VIX Sound+Light+Motion

5. Sensor Array Technology

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The Immersive Environment Instrument (IEI) will have several areas where sensors will be placed within the encircling screens. These stations will act as a “home base” for the live performer.

Types of Sensors

Sensors fall into four main categories depending on how close the performer must be to activate the control. Some sensors, such as accelerometers detect the speed of movement of the part of the body they are attached to. I call these Attach and the ones that are not on a garment are called Touch.

  1. Touch – knobs, push buttons, switches and sliding faders all require direct physical contact
  2. Attach – accelerometers, heat or moisture sensors
  3. Proximity – heat or motion detectors, commonly used in security applications
  4. Remote – gesture control, sonar sensing, camera “seeing”

Credit: Victoria GibsonThe photo above is of Pauline Oliveros and Ryan Mueller, taken in Banff,  AB in June 2009. Ryan is a computer programming student at U of Calgary and he was working in MAX/MSP Jitter, a program by Cycling 74. He was sucessful in his efforts to create a gesture control patch for the program. Here he has a webcam tracking his movements and operating various audio effects within the program. The end result is that a performer can activate events by waving a hand in front of the camera. Since that time, Ryan has been perfecting his methods and he and Pauline have agreed to share the resulting patches for use in the IEI. This is an example of a Remote sensor because the performer does not have to be close, just in view of the camera. Tracking does improve with proximity, depending on how good the resolution of the camera is.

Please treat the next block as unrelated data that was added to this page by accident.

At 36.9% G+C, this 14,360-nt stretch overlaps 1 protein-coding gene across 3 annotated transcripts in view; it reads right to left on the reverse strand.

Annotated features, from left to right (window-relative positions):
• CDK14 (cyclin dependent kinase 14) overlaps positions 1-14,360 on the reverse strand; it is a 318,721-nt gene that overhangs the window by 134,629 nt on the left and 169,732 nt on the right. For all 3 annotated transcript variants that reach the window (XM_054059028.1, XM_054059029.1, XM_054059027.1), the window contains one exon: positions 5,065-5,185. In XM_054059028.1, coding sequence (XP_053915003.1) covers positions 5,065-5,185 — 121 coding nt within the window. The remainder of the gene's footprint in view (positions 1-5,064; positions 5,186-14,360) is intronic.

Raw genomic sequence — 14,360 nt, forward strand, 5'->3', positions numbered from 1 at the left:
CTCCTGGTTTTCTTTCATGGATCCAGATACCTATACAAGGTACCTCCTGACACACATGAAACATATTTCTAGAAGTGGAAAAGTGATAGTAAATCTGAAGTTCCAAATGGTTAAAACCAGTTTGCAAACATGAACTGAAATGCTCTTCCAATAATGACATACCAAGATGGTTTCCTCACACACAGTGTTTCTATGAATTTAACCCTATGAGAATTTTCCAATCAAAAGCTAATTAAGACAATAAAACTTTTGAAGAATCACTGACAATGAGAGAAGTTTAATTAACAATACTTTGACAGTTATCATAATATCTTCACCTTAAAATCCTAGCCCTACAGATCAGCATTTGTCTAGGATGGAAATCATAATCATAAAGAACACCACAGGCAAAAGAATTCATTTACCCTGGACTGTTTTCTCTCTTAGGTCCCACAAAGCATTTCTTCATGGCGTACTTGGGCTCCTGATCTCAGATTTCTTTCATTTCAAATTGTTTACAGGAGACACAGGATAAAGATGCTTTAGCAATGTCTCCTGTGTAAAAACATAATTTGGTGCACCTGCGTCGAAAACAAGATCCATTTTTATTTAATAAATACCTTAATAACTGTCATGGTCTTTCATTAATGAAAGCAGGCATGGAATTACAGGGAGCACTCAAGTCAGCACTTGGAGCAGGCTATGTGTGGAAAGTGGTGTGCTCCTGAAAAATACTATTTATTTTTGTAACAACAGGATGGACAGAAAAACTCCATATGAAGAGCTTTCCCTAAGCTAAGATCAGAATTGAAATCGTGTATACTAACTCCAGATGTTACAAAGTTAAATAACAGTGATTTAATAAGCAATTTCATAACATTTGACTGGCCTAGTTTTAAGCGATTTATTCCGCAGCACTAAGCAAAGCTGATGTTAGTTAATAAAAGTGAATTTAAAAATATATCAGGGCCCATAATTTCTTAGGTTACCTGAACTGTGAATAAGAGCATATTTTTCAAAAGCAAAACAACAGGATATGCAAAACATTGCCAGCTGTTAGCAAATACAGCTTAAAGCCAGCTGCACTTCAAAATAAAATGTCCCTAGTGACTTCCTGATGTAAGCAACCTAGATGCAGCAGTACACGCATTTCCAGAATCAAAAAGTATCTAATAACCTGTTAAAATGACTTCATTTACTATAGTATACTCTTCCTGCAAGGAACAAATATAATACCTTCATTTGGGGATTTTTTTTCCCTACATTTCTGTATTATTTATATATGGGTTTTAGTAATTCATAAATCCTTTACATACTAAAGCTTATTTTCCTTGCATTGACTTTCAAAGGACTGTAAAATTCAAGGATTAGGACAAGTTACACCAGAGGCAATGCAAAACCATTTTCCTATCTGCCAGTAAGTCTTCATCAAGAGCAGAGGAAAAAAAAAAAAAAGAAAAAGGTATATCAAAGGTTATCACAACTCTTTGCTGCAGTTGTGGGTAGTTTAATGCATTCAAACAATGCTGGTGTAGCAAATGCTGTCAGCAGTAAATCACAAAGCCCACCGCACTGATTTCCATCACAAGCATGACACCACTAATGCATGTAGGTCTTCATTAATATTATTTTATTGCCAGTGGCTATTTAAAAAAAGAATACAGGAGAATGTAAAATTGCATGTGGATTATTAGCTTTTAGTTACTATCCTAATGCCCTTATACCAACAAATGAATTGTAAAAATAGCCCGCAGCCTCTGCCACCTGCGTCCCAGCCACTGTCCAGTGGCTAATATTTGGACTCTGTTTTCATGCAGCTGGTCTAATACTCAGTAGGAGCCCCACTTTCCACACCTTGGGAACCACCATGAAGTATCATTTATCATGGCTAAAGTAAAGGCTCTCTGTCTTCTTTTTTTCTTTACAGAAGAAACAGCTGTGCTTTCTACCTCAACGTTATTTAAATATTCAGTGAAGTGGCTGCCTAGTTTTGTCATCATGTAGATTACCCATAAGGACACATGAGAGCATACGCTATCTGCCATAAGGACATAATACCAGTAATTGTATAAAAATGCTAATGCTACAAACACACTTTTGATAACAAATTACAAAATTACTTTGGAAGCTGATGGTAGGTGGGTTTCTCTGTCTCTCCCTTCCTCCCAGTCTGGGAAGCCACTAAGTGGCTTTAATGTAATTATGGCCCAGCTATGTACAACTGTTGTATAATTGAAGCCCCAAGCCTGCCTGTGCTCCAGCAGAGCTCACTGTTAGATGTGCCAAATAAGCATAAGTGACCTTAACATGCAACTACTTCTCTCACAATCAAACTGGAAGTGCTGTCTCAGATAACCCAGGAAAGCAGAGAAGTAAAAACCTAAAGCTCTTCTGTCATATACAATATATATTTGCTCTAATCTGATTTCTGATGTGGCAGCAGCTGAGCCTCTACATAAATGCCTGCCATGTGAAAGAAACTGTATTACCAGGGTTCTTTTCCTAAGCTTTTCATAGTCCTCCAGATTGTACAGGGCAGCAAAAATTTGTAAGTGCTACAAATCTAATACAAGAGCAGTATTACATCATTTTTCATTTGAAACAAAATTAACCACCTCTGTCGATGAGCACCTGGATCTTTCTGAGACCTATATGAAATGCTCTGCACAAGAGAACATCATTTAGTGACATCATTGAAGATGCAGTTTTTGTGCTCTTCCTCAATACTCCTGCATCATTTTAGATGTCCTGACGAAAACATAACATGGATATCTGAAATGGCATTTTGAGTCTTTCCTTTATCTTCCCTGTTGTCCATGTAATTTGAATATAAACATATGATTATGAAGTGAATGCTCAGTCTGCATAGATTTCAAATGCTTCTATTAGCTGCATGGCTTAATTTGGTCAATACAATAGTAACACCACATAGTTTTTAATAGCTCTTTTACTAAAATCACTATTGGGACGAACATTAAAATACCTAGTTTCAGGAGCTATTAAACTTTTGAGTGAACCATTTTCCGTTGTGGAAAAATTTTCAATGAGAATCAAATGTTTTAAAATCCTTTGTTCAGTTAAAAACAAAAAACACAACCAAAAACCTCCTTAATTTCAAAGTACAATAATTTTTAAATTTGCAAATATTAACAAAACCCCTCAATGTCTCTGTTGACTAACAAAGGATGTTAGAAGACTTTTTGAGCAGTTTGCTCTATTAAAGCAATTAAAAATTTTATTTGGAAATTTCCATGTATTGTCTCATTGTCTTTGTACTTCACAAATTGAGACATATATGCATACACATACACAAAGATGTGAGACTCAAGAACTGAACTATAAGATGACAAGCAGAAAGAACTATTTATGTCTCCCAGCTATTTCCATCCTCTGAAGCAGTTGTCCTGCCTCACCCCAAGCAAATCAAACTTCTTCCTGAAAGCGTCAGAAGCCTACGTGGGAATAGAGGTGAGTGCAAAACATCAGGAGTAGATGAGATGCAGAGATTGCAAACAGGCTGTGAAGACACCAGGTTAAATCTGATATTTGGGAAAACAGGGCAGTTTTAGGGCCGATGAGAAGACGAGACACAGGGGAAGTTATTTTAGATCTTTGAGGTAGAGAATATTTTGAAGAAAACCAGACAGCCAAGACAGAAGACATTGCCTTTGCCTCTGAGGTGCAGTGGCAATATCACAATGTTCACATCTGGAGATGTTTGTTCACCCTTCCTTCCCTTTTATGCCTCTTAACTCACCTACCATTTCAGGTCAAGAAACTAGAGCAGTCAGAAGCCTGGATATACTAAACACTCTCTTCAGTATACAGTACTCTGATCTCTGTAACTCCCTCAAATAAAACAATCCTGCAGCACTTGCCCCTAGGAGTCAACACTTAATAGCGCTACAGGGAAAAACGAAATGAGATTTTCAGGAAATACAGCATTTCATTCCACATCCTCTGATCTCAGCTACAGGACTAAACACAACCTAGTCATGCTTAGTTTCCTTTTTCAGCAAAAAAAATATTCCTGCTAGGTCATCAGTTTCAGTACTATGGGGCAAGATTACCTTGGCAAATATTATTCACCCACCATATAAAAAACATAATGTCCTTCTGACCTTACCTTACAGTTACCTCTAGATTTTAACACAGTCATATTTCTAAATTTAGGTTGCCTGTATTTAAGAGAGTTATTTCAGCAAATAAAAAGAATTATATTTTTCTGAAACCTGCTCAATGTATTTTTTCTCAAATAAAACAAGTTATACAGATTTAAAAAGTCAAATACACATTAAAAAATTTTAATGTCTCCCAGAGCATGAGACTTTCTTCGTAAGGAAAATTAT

Common Sensor Technology

Most people are familiar with motion sensors because they are commonly used in security systems, such as home alarms. Laser light beams are popular in films that feature spies or thieves, as they try to avoid the light beams that will trigger the alarm. The same sort of trigger can set off an Immersive Event and the massive investment in security technology can filter down to an artistic application. Industry has created a huge demand for these types of sensors and mass production makes them inexpensive.

Specialized Sensors

The dance community are the leaders in tracking technology and specialized sensor development. The technical challenges in tracking an entire group of atheletic dancers require sophisticated, expensive solutions. However, thanks to dedicated teams that are usually associated with major academic research institutions and universities, the technology does exist.

Support is required to assist in researching and testing the various options for use in the IEI.

Forward to 6. The Next Big Thing

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